• The appearance of Doofus Jerry seems to be suggest the latter. Doofus Jerry is the evil version of Jerry who conquered his Earth and became the richest and most successful man there, but with no sympathy or regard towards others. He is also really good at fighting, beating Rick and Morty with ease, and even taking down a hired thug in a backalley. He also possesses a vast knowledge of weapons and technology, recognizing all the weapons and gear he saw at the Citadel of Ricks during his trial. He is also very resourceful, quickly entering the Genetic Restructurer to make himself poisonous to Ricks, thereby defeating all of them.
      • This leads to another question - does Doofus Rick really like Jerry or does he just enjoy hanging out with a version of the most powerful man in his dimension ?
    • "Rest and Ricklaxation" has Morty claiming that the relationship between him and Jessica is an All Take and No Give where she prefers someone that will be devoted to her while she doesn't have to be concerned with returning that devotion. Whether or not he was right is hard to tell as her actions afterwards could go either way. She doesn't deny his accusation, was complicit in returning him to normal while claiming her involvement was only because of Rick, and her "welcome back" could be taken as relief that the dynamic was restored. That being said it's implied she was lying about helping only because of Rick and cutting off her date earlier showed that she at least recognized Morty's own emotional needs.
      • Then there's the question as to whether nor not Toxic Rick and Morty represent the negative aspects of Rick and Morty while Detox Rick and Morty represent their positive aspects of if their relationship to each other is more akin to the balance of yin and yang. Toxic Rick was violent, narcissistic and entitled but despite it all genuinely cared about Toxic Morty and ultimately gave up his existence to remerge with Detox Rick to form Complete Rick after Detox Rick shot Toxic Morty with a lethal nano-botic virus. On the other hand, Detox Morty lacked none of complete Morty's cowardice and lack of self-esteem but had a morality far more in line with that of Complete Rick.
    • Police Morty's and J-22 Rick's actions in "The Ricklantis Mixup" have been interpreted differently.
      • Was Police Morty's final actions Suicide by Cop or just another example of his self-preserving behavior? Arguments can be made for both. Addressing the latter, it's possible Police Morty killed his last Rick and he was only pretending to care about Rookie Rick. On the other hand Police Morty showed some genuine affection toward Rookie Rick, and all the murders he committed were against people that threatened or hurt Rookie Rick. In this scenario he kills Big Morty and points his gun at Rookie Rick but lets him get the first shot off to end his misery.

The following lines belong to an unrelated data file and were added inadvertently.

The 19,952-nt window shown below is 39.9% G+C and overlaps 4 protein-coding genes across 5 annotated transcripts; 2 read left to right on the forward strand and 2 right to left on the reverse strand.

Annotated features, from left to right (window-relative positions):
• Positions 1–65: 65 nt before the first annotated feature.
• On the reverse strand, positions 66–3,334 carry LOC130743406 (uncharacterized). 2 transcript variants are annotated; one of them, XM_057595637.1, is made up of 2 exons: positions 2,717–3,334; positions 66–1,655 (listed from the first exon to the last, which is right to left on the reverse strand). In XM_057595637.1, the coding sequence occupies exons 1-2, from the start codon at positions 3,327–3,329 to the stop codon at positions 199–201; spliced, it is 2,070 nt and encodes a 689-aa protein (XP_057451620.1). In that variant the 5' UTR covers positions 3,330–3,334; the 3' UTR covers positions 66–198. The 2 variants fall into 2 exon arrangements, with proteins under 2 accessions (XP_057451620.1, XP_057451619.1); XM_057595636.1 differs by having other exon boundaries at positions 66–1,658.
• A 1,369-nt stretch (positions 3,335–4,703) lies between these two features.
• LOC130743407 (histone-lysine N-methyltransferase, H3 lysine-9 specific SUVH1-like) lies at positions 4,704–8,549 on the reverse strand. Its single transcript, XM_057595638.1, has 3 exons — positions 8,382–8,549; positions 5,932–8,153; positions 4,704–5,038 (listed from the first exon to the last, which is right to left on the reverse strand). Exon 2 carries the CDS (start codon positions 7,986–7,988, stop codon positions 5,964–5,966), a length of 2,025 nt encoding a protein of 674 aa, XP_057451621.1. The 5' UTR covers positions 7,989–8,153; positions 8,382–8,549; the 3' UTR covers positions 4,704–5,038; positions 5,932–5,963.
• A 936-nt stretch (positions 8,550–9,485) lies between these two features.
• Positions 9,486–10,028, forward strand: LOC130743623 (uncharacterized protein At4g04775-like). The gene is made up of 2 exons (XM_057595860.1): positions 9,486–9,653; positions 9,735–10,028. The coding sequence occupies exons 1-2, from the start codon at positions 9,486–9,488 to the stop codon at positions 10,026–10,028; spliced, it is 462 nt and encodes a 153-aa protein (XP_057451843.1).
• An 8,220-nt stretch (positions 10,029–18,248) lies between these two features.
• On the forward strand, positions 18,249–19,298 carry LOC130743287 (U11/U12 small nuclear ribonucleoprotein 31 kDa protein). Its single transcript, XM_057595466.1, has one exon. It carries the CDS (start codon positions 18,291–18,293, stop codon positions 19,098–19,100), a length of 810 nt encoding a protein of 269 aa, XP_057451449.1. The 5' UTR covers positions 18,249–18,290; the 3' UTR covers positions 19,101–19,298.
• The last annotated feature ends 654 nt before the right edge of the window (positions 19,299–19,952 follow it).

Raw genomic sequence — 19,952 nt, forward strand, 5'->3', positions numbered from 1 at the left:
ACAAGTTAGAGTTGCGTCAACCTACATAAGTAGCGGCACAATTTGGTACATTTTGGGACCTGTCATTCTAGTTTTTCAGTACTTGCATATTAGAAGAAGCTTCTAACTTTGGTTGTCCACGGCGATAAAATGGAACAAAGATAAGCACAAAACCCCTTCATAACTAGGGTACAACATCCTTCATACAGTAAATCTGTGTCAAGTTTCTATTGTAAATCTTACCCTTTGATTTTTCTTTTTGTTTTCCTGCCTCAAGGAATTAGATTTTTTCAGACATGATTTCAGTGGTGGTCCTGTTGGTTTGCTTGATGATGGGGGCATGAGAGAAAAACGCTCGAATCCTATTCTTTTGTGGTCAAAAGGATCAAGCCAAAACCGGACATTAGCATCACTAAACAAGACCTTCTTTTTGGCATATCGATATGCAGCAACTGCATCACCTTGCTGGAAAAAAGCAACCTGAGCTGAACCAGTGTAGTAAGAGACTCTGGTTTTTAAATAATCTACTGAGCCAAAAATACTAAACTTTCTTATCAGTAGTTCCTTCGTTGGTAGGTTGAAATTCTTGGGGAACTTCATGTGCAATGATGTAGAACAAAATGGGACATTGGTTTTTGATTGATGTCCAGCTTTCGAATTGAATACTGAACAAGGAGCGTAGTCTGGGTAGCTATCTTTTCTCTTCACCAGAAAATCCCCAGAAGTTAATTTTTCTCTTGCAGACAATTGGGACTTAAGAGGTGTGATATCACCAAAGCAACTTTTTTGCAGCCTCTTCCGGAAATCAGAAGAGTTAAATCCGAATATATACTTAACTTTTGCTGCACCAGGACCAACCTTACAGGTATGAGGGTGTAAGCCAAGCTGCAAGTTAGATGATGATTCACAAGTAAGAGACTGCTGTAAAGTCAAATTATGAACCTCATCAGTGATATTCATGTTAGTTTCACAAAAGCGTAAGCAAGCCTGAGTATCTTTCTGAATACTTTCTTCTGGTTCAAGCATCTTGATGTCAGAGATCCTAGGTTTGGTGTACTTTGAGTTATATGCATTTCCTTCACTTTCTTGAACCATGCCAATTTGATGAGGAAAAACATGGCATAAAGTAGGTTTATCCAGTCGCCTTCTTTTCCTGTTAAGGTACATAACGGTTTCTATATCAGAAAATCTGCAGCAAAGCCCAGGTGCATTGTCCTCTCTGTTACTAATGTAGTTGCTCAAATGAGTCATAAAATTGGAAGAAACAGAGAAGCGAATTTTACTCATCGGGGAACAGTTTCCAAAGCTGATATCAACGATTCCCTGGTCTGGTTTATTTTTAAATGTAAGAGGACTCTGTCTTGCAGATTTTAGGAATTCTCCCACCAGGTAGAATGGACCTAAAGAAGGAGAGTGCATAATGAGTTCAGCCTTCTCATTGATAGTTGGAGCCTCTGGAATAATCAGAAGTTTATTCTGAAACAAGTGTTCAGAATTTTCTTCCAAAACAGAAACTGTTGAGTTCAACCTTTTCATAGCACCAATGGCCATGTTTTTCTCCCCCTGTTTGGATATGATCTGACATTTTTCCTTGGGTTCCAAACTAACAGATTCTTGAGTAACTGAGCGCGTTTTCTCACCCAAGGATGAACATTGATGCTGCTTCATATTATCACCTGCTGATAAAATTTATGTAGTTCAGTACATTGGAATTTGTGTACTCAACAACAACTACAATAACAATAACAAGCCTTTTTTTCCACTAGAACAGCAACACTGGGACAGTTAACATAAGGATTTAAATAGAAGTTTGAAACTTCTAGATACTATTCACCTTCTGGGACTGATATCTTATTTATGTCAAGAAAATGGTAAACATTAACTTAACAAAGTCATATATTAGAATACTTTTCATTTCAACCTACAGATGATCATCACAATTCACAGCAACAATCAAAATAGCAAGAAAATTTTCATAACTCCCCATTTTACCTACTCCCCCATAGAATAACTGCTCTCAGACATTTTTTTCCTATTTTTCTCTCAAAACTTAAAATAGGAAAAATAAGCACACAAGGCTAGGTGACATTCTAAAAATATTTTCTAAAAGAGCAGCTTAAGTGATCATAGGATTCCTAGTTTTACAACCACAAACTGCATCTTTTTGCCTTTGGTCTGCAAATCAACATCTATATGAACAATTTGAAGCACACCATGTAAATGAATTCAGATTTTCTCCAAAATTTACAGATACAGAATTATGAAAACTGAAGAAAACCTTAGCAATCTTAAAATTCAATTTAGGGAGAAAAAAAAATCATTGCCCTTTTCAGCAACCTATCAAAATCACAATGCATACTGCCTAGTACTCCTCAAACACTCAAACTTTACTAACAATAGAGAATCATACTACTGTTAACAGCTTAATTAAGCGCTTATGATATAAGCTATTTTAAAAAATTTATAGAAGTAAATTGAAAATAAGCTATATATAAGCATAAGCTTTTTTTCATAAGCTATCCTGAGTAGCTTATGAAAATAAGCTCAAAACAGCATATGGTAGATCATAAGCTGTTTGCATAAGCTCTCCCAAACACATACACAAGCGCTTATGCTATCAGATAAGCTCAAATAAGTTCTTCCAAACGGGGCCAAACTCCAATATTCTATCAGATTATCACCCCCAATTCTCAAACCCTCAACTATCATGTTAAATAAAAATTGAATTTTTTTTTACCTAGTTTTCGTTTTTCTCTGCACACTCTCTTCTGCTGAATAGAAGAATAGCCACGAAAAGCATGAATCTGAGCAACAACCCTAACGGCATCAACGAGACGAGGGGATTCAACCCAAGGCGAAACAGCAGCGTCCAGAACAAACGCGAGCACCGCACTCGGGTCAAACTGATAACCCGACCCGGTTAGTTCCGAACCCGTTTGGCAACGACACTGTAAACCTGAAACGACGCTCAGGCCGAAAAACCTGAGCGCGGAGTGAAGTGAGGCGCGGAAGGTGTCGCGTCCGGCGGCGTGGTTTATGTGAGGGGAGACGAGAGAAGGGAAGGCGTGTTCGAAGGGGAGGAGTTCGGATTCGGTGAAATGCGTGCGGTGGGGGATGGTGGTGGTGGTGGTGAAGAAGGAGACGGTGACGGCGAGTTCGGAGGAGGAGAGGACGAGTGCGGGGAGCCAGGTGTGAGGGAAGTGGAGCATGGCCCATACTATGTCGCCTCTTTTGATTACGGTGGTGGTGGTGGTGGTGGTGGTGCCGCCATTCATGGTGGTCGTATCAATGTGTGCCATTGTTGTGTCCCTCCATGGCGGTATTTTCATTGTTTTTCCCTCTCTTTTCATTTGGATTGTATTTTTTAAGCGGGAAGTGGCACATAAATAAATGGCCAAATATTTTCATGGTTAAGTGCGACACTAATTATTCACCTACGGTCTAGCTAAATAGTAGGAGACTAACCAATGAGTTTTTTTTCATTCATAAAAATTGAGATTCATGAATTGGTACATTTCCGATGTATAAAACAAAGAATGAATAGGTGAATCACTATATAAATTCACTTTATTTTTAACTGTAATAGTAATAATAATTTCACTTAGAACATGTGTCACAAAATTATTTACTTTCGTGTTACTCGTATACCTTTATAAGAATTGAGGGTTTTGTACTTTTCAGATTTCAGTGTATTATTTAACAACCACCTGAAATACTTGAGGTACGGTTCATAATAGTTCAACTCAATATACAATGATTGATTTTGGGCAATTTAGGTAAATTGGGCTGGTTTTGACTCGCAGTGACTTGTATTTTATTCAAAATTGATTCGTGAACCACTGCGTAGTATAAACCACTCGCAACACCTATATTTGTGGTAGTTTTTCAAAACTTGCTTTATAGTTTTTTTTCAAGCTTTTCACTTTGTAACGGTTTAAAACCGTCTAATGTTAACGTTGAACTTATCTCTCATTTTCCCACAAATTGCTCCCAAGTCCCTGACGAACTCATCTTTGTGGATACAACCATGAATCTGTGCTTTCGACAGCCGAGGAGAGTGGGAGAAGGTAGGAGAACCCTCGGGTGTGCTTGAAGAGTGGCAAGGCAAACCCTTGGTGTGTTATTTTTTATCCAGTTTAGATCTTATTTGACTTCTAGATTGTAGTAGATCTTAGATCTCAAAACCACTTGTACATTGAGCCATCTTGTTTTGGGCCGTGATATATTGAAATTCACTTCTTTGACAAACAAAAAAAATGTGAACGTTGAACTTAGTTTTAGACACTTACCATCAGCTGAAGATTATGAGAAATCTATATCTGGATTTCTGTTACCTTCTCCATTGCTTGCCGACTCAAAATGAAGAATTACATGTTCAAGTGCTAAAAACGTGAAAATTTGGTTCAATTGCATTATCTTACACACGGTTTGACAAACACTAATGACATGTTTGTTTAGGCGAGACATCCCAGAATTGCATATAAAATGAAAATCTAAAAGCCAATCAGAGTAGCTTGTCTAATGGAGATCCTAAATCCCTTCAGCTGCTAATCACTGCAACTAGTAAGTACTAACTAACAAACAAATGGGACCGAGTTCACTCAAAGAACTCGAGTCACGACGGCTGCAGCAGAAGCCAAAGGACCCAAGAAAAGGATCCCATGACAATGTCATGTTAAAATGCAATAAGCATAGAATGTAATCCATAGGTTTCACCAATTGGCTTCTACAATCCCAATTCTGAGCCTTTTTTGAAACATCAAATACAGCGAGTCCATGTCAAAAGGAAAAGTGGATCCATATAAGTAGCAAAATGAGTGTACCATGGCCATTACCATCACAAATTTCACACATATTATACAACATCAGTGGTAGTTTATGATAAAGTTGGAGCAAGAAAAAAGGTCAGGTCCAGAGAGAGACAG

• Did J-22 kill Simple Rick simply to test if the portal was genuine or because he thought death was honestly a better proposition than any possible outcome for Simple Rick? The former means J-22 is just as bad as the other Ricks he hates, the latter makes him seem more heroic and his eventual fate that much more pitiable and ironic.
    • In "Morty's Mind Blowers", when Beth chooses Summer over Morty when forced to by an alien, does she genuinely prefer Summer to Morty, or or did she make the choice with the expectation and confidence that Rick would rescue Morty in time? Alternatively, if she was willing to sacrifice Morty, was it because she's jealous of his relationship with Rick? Furthermore, is she aware that this isn't her Morty and for this reason she doesn't have any emotional connection with him?
    • Was Jerry fired because his slogan was bad, or because he was awful at pitching it? It's not hard to imagine a better pitch: Either argue that apples, like milk, are a product the consumer is already familiar with, so a simple message is best, or pitch it as a response to "Got Milk?"
      • He found out later that they ended up using the pitch for pears.
    • Rick asking if Minecraft was made forautistic people before claiming he loved it: Is Rick on the Autism Spectrum? Or did he backpedal because he realized what he said was horribly offensive? On the one hand, Rick displays a few noticeable symptoms, but on the other, it's a bit out of character for him to display Political Correctness.
      • Alternatively, is Morty on the spectrum?
      • Dan Harmon is self-diagnosed as on the autism spectrum. Make of that what you will.
    • For Meeseeks, existence is pain. Are they in great pain as soon as they're summoned, and are just very good at hiding it at first, only getting desperate as time goes? Or is it some kind of progression where they're genuinely happy when they're brought to life, but every minute spent living is more painful than the last until they can no longer endure it?